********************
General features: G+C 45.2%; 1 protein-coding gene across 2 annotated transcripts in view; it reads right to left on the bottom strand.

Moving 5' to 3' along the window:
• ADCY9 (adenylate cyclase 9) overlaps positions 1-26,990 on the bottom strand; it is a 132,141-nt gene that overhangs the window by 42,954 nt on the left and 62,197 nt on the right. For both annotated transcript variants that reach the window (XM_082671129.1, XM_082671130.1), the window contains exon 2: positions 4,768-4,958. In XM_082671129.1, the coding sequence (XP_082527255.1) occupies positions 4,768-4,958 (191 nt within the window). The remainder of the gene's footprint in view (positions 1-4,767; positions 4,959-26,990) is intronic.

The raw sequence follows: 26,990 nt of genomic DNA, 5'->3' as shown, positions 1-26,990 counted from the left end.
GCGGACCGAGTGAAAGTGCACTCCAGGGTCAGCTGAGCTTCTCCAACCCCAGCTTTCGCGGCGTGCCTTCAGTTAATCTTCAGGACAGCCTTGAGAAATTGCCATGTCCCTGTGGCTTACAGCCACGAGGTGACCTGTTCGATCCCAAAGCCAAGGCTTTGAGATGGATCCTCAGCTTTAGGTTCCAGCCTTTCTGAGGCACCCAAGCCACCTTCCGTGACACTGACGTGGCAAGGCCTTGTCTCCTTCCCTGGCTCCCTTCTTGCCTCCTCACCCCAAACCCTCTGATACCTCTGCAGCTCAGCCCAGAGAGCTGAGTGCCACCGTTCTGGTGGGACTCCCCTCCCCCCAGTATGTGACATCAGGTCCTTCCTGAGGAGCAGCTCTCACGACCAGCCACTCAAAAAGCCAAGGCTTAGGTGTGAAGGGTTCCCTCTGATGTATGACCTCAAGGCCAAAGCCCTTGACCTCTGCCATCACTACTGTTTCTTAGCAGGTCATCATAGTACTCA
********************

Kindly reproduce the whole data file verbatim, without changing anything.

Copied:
General features: G+C 45.2%; 1 protein-coding gene across 2 annotated transcripts in view; it reads right to left on the bottom strand.

Moving 5' to 3' along the window:
• ADCY9 (adenylate cyclase 9) overlaps positions 1-26,990 on the bottom strand; it is a 132,141-nt gene that overhangs the window by 42,954 nt on the left and 62,197 nt on the right. For both annotated transcript variants that reach the window (XM_082671129.1, XM_082671130.1), the window contains exon 2: positions 4,768-4,958. In XM_082671129.1, the coding sequence (XP_082527255.1) occupies positions 4,768-4,958 (191 nt within the window). The remainder of the gene's footprint in view (positions 1-4,767; positions 4,959-26,990) is intronic.

The raw sequence follows: 26,990 nt of genomic DNA, 5'->3' as shown, positions 1-26,990 counted from the left end.
GCGGACCGAGTGAAAGTGCACTCCAGGGTCAGCTGAGCTTCTCCAACCCCAGCTTTCGCGGCGTGCCTTCAGTTAATCTTCAGGACAGCCTTGAGAAATTGCCATGTCCCTGTGGCTTACAGCCACGAGGTGACCTGTTCGATCCCAAAGCCAAGGCTTTGAGATGGATCCTCAGCTTTAGGTTCCAGCCTTTCTGAGGCACCCAAGCCACCTTCCGTGACACTGACGTGGCAAGGCCTTGTCTCCTTCCCTGGCTCCCTTCTTGCCTCCTCACCCCAAACCCTCTGATACCTCTGCAGCTCAGCCCAGAGAGCTGAGTGCCACCGTTCTGGTGGGACTCCCCTCCCCCCAGTATGTGACATCAGGTCCTTCCTGAGGAGCAGCTCTCACGACCAGCCACTCAAAAAGCCAAGGCTTAGGTGTGAAGGGTTCCCTCTGATGTATGACCTCAAGGCCAAAGCCCTTGACCTCTGCCATCACTACTGTTTCTTAGCAGGTCATCATAGTACTCA